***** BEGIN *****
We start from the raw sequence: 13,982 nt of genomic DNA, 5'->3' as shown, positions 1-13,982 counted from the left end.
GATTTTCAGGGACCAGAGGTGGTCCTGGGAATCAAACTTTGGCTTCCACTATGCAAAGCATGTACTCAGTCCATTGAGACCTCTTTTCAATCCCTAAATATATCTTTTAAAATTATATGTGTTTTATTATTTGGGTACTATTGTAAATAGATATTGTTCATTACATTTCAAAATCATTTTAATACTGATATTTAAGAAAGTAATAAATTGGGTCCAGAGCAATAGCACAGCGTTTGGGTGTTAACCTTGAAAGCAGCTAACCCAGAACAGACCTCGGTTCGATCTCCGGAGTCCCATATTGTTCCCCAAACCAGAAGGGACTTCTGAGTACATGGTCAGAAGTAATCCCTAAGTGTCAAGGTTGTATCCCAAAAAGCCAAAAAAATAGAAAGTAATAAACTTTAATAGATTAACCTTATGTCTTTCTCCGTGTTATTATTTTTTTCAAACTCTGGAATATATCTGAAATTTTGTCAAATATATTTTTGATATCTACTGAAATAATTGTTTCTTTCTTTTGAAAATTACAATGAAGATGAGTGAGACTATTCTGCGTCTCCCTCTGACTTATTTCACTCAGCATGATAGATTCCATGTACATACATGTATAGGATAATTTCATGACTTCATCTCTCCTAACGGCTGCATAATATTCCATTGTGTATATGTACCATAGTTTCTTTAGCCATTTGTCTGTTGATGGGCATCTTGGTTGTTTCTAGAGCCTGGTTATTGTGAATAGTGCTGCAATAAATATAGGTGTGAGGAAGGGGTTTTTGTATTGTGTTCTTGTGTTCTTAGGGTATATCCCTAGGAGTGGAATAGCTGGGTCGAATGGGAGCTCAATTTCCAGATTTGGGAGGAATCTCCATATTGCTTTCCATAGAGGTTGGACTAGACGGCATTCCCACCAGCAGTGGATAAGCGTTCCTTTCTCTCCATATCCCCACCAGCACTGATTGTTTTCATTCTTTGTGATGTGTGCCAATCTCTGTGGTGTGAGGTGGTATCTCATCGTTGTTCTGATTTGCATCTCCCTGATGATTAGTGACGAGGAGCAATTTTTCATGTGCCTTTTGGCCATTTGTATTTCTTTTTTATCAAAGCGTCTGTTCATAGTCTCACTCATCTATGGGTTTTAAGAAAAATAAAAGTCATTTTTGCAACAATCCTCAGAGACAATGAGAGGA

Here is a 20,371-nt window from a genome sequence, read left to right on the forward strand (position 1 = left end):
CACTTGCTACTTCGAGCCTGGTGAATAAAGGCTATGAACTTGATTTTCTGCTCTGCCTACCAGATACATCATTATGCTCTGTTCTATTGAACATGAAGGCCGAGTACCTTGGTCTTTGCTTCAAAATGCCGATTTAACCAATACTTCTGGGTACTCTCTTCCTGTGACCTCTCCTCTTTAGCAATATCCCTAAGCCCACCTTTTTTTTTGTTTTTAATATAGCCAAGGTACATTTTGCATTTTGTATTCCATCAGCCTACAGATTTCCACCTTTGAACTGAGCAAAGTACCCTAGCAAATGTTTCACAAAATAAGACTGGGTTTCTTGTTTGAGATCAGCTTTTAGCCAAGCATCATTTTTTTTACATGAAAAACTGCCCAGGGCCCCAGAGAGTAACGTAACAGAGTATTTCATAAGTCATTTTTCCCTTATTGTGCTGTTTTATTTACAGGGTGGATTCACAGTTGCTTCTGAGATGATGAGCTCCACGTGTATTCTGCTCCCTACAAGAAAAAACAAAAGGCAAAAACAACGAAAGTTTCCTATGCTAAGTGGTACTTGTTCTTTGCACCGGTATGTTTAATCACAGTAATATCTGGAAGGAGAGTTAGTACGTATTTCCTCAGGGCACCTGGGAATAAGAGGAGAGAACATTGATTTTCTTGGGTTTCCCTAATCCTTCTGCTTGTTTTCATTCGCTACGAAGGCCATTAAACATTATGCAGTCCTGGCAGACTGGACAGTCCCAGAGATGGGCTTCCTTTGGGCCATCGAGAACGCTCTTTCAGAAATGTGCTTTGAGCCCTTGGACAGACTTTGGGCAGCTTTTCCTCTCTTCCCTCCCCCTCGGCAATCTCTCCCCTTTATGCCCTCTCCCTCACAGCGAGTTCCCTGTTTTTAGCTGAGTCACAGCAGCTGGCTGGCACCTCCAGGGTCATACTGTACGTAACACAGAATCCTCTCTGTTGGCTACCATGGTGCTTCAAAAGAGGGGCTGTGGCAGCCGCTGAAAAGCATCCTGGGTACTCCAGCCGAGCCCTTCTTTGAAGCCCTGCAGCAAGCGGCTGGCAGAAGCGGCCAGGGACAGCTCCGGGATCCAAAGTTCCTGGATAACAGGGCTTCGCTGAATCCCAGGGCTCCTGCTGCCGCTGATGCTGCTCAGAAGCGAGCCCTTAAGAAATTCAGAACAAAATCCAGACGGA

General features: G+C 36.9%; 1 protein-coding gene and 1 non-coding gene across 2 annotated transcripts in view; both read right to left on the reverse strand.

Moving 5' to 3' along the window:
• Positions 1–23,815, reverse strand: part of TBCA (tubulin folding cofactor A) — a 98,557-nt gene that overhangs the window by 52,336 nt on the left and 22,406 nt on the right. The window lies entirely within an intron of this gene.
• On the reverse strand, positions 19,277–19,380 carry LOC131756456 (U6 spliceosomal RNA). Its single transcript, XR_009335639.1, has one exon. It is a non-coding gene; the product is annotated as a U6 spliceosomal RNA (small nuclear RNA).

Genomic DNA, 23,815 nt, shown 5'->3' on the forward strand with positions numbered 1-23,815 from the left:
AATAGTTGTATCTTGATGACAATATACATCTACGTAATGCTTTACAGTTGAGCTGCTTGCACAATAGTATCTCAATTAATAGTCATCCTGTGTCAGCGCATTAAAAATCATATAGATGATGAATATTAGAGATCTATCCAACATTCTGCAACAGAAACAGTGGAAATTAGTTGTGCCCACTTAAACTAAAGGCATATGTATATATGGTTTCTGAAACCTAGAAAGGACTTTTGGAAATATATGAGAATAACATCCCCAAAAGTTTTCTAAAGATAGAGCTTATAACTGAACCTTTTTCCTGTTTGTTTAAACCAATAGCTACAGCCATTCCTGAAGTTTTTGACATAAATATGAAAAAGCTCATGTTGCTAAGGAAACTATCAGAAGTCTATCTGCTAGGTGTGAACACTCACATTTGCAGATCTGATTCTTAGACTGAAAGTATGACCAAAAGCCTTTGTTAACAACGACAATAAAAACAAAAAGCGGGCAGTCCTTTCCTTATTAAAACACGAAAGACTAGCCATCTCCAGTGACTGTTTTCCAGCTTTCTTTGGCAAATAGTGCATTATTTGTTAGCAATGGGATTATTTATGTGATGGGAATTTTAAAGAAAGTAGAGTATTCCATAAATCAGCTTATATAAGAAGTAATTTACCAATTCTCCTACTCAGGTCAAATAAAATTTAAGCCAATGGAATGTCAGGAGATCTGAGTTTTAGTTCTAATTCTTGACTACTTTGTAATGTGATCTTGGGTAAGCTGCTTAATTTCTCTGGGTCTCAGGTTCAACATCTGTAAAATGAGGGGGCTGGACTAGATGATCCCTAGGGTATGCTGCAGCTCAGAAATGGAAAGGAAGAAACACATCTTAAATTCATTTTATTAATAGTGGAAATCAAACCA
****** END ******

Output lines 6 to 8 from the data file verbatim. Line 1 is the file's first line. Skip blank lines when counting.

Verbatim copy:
Moving 5' to 3' along the window:
• Positions 1–23,815, reverse strand: part of TBCA (tubulin folding cofactor A) — a 98,557-nt gene that overhangs the window by 52,336 nt on the left and 22,406 nt on the right. The window lies entirely within an intron of this gene.
• On the reverse strand, positions 19,277–19,380 carry LOC131756456 (U6 spliceosomal RNA). Its single transcript, XR_009335639.1, has one exon. It is a non-coding gene; the product is annotated as a U6 spliceosomal RNA (small nuclear RNA).